Despite efforts to place a ban on pro-anorexia motivational photos on social media websites like Pinterest and Tumblr, the debate continues on as more thinspiration pictures emerge online at Instagram under the hash tag thinspo.

The thinspiration community online garnered national attention when groups began posting motivational photos of anorexic women, weight loss tips and quotes for extreme dieting originally on Tumblr. The pictures then moved to Pinterest, prompting both social networks to create a policy against posting photos involving self-harm or promote anorexia or bulimia in March. Pinterest banned content that creates a risk of harm, loss, physical or mental injury, emotional distress, death, disability, disfigurement or physical or mental illness to yourself, to any other person, or to any animal.

Now, the content has moved to Instagram, with over 30,000 photos under the hash tag #thinspo, 12,000 under thinspiration and 13,000 under ana, which is short for anorexia. Some of the photos include pictures of notable supermodels like Kate Moss and Karlie Kloss, to name a few. Celebrities have also participated in the thinspiration phenomenon, like Alex Chung who was under fire earlier this week for posting a photo of herself looking emaciated on Instagram.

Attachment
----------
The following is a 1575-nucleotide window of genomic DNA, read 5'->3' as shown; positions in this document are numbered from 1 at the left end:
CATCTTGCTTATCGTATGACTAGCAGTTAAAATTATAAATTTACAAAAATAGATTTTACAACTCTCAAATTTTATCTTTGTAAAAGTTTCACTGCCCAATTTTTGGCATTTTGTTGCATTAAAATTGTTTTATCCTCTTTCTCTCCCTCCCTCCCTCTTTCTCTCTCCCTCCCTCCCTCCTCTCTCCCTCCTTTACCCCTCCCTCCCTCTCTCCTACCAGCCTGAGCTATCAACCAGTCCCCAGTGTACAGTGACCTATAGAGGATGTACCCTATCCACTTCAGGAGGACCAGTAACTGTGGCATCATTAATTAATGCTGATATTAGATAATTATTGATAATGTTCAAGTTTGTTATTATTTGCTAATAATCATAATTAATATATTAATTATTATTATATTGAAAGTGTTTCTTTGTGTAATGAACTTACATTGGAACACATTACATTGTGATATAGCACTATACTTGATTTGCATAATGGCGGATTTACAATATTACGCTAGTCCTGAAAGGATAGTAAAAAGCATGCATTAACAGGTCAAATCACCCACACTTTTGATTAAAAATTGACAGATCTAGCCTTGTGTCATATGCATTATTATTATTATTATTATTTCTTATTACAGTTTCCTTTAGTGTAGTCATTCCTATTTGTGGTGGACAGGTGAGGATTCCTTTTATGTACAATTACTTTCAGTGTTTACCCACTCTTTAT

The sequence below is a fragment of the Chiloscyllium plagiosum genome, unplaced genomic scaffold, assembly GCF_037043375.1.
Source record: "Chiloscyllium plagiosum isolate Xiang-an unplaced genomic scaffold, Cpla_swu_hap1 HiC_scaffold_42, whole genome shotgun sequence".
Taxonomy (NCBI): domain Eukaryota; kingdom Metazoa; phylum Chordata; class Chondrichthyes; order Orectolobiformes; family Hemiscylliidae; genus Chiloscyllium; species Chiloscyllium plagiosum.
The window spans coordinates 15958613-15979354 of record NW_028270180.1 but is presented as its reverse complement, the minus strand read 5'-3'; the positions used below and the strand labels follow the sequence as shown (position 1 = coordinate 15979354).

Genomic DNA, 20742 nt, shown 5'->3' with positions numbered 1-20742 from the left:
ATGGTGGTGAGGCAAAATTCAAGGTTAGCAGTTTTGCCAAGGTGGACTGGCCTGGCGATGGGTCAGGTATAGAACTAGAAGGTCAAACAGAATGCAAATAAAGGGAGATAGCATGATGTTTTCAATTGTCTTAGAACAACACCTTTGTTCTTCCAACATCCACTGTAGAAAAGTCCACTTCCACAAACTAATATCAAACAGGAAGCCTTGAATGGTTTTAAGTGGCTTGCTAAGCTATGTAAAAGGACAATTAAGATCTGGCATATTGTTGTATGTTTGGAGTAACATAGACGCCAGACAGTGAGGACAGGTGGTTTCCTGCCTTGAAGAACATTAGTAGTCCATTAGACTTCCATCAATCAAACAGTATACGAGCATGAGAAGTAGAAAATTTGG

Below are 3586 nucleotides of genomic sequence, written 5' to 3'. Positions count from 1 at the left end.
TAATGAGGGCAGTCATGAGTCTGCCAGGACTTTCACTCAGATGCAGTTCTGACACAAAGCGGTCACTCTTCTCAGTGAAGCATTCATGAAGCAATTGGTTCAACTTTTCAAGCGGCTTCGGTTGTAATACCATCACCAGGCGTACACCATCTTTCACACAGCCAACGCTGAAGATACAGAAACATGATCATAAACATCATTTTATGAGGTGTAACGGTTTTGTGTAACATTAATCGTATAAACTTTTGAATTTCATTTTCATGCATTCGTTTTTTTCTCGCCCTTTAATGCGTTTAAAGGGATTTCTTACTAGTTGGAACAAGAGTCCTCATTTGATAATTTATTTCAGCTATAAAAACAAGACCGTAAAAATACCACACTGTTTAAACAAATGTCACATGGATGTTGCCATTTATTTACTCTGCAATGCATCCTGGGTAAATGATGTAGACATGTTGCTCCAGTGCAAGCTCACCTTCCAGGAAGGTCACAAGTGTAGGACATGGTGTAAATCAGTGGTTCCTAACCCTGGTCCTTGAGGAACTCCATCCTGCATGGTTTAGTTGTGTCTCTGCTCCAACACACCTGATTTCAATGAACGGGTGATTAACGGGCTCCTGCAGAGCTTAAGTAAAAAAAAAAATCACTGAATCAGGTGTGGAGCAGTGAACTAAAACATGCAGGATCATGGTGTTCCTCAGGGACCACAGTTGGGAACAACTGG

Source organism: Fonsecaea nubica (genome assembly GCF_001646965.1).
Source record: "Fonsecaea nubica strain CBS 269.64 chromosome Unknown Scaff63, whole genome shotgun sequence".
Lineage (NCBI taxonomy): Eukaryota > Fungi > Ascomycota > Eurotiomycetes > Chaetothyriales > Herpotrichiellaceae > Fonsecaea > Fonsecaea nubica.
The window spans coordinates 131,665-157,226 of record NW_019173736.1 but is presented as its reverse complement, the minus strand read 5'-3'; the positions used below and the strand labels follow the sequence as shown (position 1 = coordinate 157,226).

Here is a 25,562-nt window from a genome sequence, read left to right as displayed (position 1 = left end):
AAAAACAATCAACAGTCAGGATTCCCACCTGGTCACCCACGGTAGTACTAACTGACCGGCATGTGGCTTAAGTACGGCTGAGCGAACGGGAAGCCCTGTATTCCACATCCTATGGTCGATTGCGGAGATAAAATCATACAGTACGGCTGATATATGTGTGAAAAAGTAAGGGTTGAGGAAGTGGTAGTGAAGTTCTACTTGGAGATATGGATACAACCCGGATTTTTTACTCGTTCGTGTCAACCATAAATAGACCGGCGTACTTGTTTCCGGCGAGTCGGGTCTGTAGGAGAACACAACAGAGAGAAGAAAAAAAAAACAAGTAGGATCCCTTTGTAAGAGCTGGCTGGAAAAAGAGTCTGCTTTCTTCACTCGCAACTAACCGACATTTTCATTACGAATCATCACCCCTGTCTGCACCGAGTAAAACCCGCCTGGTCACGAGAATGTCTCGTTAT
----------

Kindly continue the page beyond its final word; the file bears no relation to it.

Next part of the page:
People are different sizes. I'm not trying to be thinspo for anyone, Chung wrote and changed her account settings to private.

More shocking, however, are some of the comments about the photos being posted.

my mom is makin me food now. i dont want it. in the meantime how about some thinspo!! wrote Twitter user BeThin2012.

So far, Instagram has not addressed the issue of the thinspiration photos on its site, however community guidelines do outline moral standards to uphold.

Remember that our community is a diverse one, and that your photos are visible to people as young as 13 years old. While we respect the artistic integrity of photos, we have to keep our product and the photos within it in line with our App Store's rating for nudity and mature content, it reads.

However, groups like the National Eating Disorders Association (NEDA) have spearheaded efforts with Facebook to rid of content along with countering the thinspo and thinspiration hash tags with a new one, Proud2BeMe, which promotes healthy body image.